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16.9 Loading Files

Many people in the GNU Emacs community have written extensions to Emacs. As time goes by, these extensions are often included in new releases. For example, the Calendar and Diary packages are now part of the standard GNU Emacs, as is Calc.

You can use a load command to evaluate a complete file and thereby install all the functions and variables in the file into Emacs. For example:

     (load "~/emacs/slowsplit")

This evaluates, i.e., loads, the slowsplit.el file or if it exists, the faster, byte compiled slowsplit.elc file from the emacs sub-directory of your home directory. The file contains the function split-window-quietly, which John Robinson wrote in 1989.

The split-window-quietly function splits a window with the minimum of redisplay. I installed it in 1989 because it worked well with the slow 1200 baud terminals I was then using. Nowadays, I only occasionally come across such a slow connection, but I continue to use the function because I like the way it leaves the bottom half of a buffer in the lower of the new windows and the top half in the upper window.

To replace the key binding for the default split-window-vertically, you must also unset that key and bind the keys to split-window-quietly, like this:

     (global-unset-key "\C-x2")
     (global-set-key "\C-x2" 'split-window-quietly)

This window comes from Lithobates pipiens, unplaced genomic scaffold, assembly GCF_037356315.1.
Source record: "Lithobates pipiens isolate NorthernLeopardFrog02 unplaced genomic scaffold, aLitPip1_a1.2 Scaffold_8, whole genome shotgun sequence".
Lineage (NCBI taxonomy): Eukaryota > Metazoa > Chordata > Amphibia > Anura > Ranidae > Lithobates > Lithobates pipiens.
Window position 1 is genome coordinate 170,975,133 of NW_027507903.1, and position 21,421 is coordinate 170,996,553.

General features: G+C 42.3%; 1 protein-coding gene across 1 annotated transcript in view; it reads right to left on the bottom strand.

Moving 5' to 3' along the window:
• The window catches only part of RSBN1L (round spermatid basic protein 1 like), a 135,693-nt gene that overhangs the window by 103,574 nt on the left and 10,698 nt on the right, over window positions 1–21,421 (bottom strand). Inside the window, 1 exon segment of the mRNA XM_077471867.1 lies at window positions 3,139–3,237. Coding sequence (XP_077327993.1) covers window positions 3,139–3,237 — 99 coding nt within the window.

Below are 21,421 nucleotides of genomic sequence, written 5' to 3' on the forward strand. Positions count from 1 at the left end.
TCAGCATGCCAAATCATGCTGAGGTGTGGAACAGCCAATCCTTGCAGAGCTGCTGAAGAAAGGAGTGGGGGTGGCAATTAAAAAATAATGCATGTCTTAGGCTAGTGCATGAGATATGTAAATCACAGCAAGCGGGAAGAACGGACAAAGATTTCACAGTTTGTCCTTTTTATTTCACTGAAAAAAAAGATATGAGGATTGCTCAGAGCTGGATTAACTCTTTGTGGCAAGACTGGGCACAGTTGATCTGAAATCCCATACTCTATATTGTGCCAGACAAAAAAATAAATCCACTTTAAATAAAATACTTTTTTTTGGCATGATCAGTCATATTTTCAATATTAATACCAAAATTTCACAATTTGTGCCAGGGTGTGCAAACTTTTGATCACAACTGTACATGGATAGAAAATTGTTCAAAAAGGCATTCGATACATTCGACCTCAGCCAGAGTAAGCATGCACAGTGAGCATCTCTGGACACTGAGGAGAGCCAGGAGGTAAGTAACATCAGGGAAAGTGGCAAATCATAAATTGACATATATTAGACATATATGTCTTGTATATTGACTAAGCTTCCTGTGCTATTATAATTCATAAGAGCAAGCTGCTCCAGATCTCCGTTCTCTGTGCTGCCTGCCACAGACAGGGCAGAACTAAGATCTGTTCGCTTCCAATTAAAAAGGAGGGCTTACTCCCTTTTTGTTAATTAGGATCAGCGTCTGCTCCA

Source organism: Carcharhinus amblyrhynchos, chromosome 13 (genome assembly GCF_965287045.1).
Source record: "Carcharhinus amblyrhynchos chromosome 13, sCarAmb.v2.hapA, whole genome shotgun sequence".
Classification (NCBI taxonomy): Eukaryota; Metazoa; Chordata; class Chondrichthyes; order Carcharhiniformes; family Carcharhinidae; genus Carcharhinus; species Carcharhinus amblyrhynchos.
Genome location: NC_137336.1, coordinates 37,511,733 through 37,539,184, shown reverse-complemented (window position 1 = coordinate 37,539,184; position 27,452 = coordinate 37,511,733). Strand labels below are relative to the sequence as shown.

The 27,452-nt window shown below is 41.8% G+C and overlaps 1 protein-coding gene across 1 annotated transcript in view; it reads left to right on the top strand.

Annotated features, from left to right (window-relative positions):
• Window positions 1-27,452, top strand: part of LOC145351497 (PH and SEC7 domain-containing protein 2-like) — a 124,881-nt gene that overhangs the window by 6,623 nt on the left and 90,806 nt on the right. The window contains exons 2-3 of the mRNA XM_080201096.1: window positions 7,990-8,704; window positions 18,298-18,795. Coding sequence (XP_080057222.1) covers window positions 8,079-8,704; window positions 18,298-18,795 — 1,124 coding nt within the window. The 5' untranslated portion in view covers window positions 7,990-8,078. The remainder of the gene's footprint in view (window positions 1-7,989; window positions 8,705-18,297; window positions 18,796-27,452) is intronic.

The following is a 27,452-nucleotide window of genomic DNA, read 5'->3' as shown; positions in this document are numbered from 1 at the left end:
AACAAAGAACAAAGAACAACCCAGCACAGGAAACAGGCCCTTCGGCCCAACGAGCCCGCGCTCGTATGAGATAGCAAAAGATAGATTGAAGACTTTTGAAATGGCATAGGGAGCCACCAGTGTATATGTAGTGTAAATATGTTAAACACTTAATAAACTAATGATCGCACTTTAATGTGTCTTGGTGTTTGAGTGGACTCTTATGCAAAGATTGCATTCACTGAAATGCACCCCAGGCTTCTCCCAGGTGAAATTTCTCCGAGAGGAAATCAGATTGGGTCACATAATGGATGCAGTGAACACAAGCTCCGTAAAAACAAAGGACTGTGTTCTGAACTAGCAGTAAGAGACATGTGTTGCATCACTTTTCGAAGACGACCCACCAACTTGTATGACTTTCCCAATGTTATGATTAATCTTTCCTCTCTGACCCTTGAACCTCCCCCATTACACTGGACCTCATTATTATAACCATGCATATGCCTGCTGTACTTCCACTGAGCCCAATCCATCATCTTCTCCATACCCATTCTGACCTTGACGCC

If you load many extensions, as I do, then instead of specifying the exact location of the extension file, as shown above, you can specify that directory as part of Emacs's load-path. Then, when Emacs loads a file, it will search that directory as well as its default list of directories. (The default list is specified in paths.h when Emacs is built.)

The following command adds your ~/emacs directory to the existing load path:

     ;;; Emacs Load Path
     (setq load-path (cons "~/emacs" load-path))

Incidentally, load-library is an interactive interface to the load function. The complete function looks like this:

     (defun load-library (library)
       "Load the library named LIBRARY.
     This is an interface to the function `load'."
       (interactive
        (list (completing-read "Load library: "
                               (apply-partially 'locate-file-completion-table
                                                load-path
                                                (get-load-suffixes)))))
       (load library))

The name of the function, load-library, comes from the use of `library' as a conventional synonym for `file'. The source for the load-library command is in the files.el library.

Another interactive command that does a slightly different job is load-file. See Libraries of Lisp Code for Emacs, for information on the distinction between load-library and this command.